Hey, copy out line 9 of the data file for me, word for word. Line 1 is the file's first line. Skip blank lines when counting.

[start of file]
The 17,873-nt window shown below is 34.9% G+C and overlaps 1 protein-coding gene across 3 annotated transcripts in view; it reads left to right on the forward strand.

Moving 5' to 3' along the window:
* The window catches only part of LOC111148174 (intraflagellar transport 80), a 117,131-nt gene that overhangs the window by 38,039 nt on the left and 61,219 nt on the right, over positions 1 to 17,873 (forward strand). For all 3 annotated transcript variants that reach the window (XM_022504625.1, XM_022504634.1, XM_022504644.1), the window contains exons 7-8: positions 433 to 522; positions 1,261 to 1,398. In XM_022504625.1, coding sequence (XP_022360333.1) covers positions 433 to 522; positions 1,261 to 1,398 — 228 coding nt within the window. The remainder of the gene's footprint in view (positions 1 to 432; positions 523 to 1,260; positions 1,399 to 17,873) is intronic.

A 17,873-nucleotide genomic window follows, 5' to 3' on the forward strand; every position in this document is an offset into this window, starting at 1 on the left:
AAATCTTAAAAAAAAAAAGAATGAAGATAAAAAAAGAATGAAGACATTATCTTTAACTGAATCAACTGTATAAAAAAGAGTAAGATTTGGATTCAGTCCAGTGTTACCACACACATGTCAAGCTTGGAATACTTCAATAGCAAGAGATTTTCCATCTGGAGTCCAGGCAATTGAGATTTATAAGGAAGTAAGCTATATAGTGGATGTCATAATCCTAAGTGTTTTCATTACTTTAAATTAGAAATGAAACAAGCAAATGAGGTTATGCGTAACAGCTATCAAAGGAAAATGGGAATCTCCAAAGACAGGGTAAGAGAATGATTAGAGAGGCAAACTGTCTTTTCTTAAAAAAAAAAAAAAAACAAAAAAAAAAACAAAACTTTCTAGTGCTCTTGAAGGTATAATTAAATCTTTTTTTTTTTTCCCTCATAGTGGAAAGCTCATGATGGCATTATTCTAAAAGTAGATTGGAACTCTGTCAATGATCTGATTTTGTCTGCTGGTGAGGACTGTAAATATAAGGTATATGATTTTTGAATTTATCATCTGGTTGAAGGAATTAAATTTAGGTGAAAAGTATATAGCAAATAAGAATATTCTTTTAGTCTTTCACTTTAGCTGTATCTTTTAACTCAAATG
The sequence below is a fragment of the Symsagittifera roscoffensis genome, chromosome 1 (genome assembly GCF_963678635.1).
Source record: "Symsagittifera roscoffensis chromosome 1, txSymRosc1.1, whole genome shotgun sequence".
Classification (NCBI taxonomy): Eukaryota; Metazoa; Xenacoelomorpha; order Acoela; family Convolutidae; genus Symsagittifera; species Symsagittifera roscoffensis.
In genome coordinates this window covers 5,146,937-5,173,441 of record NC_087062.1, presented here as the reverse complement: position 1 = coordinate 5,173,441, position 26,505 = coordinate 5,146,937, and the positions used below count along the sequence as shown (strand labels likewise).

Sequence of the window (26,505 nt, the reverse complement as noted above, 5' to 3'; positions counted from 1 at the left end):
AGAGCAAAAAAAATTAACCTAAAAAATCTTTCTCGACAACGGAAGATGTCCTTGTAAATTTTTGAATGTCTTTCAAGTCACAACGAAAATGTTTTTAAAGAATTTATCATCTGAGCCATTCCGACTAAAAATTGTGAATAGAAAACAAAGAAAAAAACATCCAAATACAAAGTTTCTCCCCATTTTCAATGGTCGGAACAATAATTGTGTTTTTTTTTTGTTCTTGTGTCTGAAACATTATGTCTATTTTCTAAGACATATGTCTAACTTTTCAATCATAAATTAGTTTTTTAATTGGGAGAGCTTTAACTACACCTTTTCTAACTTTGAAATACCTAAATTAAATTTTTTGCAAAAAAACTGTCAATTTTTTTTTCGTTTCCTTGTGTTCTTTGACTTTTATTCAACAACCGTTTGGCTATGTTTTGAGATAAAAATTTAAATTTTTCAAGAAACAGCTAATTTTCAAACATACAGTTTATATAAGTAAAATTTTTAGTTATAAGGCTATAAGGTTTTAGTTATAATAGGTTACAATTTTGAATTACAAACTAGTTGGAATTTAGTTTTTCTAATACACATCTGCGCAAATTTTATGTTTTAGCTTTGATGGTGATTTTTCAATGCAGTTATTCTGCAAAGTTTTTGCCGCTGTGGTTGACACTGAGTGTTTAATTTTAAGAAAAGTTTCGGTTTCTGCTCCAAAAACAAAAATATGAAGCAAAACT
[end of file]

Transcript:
In genome coordinates this window covers 5,146,937-5,173,441 of record NC_087062.1, presented here as the reverse complement: position 1 = coordinate 5,173,441, position 26,505 = coordinate 5,146,937, and the positions used below count along the sequence as shown (strand labels likewise).